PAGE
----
Growth and potential risk

Both Toyota and Ford are in the midst of overhauling their processes in an effort to significantly reduce costs and boost profitability over the next few years. Ford's effort is a major one, including significant product-line changes and overhauls of several of the company's regional business units. CEO Jim Hackett describes it as a "redesign" of the business, a step beyond a typical restructuring. Ford expects bottom-line improvements to become more visible over the next year.

Toyota's revamp is more of an incremental one. The company is in the process of moving most of its vehicles to a shared architecture, reducing new-model development time and increasing the number of parts shared "under the skin" of its vehicles to improve economies of scale.

Advantage: It's a wash, really. Ford's effort is more elaborate, but it arguably needed a more comprehensive effort than did its Japanese rival.

With respect to risk, neither company is likely to be in any real danger anytime soon. Both are big employers in their home countries, and both could probably count on government support if a protracted recession wiped out their substantial cash reserves.

But investors in either Toyota or Ford -- or any other automaker -- should keep in mind that this is a cyclical business. That means that sales and profits will rise and fall with consumer confidence. It's usually a safe bet that their stock prices will follow.

So which is the better buy for new money now?

Of the two, Toyota is bigger, stronger financially, and richer. If and when the next recession arrives, it's likely to weather the economic storm without too much fuss. It's a good bet to weather the tech-driven "disruption" storm, too: Some automakers may not thrive in the new era of electrified, automated mobility, but -- right now, at least -- Toyota appears to be in fine shape on that front. And it pays a decent dividend.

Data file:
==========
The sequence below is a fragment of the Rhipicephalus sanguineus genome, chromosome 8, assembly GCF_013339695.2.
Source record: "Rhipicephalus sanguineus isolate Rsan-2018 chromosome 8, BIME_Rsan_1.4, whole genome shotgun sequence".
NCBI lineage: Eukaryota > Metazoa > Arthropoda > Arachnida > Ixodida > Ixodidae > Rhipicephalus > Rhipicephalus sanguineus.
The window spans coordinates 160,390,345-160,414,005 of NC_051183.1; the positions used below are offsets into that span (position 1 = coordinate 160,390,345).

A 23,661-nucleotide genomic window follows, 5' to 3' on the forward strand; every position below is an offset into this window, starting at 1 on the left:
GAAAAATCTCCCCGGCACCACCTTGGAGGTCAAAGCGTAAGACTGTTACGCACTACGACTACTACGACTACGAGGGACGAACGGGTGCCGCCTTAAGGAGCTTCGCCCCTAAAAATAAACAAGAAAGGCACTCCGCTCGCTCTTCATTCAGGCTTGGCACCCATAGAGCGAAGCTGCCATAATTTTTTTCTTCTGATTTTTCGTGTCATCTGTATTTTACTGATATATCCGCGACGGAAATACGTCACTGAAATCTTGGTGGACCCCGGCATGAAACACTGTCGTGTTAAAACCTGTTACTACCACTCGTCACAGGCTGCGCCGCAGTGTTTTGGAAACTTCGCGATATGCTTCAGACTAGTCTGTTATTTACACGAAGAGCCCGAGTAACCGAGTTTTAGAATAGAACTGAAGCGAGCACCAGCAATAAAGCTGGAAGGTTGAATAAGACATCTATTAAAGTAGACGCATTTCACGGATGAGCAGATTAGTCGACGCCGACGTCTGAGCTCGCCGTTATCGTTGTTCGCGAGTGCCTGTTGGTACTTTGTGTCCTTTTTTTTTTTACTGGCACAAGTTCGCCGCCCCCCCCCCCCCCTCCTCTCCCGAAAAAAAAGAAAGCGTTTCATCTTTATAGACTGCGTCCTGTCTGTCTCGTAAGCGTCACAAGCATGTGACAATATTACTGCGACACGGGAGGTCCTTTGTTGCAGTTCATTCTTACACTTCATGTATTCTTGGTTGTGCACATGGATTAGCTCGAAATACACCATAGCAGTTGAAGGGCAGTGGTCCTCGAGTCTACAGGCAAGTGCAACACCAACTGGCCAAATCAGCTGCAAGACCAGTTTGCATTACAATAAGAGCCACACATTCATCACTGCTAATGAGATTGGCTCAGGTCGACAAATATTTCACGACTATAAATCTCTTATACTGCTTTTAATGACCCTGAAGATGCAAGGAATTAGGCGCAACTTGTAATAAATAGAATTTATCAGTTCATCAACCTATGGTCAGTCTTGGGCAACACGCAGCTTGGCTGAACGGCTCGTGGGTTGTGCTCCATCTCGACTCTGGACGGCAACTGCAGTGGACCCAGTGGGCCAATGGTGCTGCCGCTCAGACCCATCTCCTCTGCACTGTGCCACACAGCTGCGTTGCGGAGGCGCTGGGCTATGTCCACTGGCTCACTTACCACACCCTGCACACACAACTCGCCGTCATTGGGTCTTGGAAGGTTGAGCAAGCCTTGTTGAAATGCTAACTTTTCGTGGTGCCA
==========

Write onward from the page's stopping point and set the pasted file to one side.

That said, I think Ford is the more interesting investment right now. While Toyota is unlikely to get clobbered in a recession, it's so big and healthy that there may not be a whole lot of upside. Ford isn't quite as big, and it's arguably not quite as healthy, but it's in no real danger of crashing -- and there's a good chance that its parallel efforts to optimize the profitability of its "legacy" business while investing aggressively in future tech will pay off handsomely over the next several years.

On top of that, Ford's dividend is more than decent -- it's quite good. While Ford's stock might dip more than Toyota's in the next recession, whenever it arrives, that could turn out to be a boon for investors who choose to reinvest the dividend.

Long story short: If you're worried about downside, Toyota is probably a somewhat safer play. But if you're looking for upside, you can afford to hold for several years, and you don't mind some ups and downs along the way, then Ford seems like the winner here.

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John Rosevear owns shares of Ford. The Motley Fool has no position in any of the stocks mentioned. The Motley Fool has a disclosure policy.